24. clean knotwork, and I like the guard. It adds a lot of color and texture.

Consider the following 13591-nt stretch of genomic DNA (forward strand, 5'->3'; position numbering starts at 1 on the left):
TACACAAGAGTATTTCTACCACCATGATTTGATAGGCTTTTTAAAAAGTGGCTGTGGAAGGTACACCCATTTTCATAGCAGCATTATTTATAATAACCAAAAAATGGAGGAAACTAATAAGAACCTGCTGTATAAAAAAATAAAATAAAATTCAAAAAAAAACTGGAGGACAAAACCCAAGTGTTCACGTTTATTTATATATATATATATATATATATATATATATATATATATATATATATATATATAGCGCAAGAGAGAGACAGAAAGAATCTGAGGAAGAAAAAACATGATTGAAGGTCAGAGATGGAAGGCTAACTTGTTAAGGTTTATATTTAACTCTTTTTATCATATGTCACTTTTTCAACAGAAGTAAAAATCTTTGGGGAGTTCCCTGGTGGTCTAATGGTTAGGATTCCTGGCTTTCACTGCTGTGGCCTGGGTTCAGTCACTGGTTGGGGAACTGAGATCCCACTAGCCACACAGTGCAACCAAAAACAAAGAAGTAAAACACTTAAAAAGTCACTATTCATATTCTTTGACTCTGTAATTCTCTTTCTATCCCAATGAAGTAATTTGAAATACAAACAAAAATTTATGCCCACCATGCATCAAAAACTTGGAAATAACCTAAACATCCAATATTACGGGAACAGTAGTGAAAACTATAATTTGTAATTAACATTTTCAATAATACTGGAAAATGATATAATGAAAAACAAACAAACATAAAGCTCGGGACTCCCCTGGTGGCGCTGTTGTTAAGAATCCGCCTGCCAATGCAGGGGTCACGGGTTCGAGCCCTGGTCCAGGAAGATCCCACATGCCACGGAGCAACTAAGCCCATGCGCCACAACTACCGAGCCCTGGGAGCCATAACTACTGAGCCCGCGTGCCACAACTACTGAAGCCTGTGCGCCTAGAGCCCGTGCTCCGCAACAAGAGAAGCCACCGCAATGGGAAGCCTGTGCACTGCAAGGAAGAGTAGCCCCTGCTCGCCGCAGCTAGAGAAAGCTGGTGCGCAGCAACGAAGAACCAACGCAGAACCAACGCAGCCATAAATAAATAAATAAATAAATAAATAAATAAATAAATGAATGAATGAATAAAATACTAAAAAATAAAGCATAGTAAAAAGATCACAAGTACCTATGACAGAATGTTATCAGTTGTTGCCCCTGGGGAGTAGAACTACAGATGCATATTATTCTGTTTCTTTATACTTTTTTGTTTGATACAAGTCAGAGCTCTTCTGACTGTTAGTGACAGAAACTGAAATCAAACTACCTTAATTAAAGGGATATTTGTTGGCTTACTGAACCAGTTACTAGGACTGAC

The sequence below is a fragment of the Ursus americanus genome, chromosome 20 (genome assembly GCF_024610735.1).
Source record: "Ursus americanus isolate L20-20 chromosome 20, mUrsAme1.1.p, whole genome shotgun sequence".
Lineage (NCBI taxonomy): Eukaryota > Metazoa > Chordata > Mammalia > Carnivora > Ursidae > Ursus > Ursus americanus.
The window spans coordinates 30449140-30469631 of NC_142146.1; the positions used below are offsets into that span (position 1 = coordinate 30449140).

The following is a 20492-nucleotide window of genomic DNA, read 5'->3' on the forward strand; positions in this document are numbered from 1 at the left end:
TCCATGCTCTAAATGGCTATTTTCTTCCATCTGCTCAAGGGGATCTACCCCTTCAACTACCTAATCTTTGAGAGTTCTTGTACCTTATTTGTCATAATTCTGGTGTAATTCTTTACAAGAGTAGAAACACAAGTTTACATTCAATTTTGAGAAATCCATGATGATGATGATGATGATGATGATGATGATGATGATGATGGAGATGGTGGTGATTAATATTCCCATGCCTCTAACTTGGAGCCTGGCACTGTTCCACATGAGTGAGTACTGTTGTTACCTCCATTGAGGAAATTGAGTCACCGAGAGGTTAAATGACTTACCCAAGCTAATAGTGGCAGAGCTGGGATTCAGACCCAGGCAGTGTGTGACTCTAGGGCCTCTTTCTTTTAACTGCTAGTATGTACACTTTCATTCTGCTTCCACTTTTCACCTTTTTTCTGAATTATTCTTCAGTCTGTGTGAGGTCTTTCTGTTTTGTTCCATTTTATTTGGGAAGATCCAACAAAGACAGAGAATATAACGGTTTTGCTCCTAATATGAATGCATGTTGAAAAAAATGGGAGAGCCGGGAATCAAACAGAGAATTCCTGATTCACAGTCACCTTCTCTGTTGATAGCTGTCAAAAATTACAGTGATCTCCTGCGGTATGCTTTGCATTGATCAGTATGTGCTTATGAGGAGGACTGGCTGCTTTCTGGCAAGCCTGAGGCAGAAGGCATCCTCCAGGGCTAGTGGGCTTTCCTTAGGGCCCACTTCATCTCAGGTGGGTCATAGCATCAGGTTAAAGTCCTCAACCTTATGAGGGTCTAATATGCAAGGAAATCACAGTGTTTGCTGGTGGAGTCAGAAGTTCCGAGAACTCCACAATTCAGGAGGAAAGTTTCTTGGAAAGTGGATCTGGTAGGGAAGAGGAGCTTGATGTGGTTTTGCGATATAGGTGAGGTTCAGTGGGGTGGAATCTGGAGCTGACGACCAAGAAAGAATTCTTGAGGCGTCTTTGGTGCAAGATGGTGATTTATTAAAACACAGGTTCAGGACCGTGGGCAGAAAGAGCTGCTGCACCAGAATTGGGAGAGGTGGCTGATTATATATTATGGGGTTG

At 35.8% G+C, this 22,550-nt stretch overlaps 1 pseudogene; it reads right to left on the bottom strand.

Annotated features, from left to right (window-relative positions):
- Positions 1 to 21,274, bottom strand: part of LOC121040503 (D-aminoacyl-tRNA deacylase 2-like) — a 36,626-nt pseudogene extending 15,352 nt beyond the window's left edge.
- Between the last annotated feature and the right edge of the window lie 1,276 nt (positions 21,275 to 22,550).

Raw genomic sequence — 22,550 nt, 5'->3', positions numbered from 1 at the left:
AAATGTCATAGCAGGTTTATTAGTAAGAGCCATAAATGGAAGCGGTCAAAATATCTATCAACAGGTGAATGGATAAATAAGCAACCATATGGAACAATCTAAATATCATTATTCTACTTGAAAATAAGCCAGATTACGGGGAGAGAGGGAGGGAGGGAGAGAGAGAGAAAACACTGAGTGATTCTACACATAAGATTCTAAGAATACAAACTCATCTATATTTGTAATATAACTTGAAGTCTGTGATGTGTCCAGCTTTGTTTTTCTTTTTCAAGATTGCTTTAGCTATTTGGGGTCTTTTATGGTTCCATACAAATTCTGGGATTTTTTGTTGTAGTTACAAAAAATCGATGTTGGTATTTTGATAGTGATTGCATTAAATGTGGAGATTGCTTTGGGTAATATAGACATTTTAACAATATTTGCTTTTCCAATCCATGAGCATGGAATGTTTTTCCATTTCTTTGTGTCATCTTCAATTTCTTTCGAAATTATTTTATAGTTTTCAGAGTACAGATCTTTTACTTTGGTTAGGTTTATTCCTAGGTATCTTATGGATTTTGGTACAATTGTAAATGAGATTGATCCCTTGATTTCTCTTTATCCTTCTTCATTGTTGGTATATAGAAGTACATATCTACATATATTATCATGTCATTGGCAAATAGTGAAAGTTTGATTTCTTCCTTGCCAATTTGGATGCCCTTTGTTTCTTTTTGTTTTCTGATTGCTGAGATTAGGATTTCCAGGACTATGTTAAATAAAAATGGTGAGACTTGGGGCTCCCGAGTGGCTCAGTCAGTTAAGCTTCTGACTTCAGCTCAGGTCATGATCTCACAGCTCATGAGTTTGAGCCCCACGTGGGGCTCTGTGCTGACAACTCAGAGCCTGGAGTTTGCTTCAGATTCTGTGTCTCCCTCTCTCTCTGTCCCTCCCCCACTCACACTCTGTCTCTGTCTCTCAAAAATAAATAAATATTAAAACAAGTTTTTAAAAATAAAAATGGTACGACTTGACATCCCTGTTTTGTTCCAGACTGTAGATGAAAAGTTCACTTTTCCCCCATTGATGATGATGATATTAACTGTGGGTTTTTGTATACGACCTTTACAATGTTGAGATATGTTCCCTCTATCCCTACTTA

25. Just take a small punch, the pins will drive out. Trust me. If you can see them like that, they aren't that well bonded to the bolster. I know this, oh man, do I know this. Just beat them out with a tapered punch. It will also swage the hole some, so next time the pins won't come out the same way. But, that is good. In brass you can just drive a tapered punch into the hole really hard and cause the hole to expand some. Then, when you peen the next pin into it, the hole will be a slight hourglass shape (do both sides, so each bolster has an upsidedown cone-shaped hole). It will prevent this problem in the future, unless you grind another large amount away. In general, you have to thin the bolster material from the backside, before you put it onto the knife. Milling machines are perfect for this. Nice and flat, and rapid material removal. kc